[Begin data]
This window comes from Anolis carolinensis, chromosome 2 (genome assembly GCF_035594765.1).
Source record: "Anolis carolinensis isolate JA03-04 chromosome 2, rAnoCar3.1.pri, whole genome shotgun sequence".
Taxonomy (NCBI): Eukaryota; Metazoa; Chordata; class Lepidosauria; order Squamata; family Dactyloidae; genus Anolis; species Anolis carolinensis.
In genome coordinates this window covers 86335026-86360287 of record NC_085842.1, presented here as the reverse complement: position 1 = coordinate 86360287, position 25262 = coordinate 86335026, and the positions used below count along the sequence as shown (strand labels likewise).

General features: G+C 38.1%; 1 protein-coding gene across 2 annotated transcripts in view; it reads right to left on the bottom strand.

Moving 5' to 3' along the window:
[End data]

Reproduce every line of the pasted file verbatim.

This window comes from Anolis carolinensis, chromosome 2 (genome assembly GCF_035594765.1).
Source record: "Anolis carolinensis isolate JA03-04 chromosome 2, rAnoCar3.1.pri, whole genome shotgun sequence".
Taxonomy (NCBI): Eukaryota; Metazoa; Chordata; class Lepidosauria; order Squamata; family Dactyloidae; genus Anolis; species Anolis carolinensis.
In genome coordinates this window covers 86335026-86360287 of record NC_085842.1, presented here as the reverse complement: position 1 = coordinate 86360287, position 25262 = coordinate 86335026, and the positions used below count along the sequence as shown (strand labels likewise).

General features: G+C 38.1%; 1 protein-coding gene across 2 annotated transcripts in view; it reads right to left on the bottom strand.

Moving 5' to 3' along the window: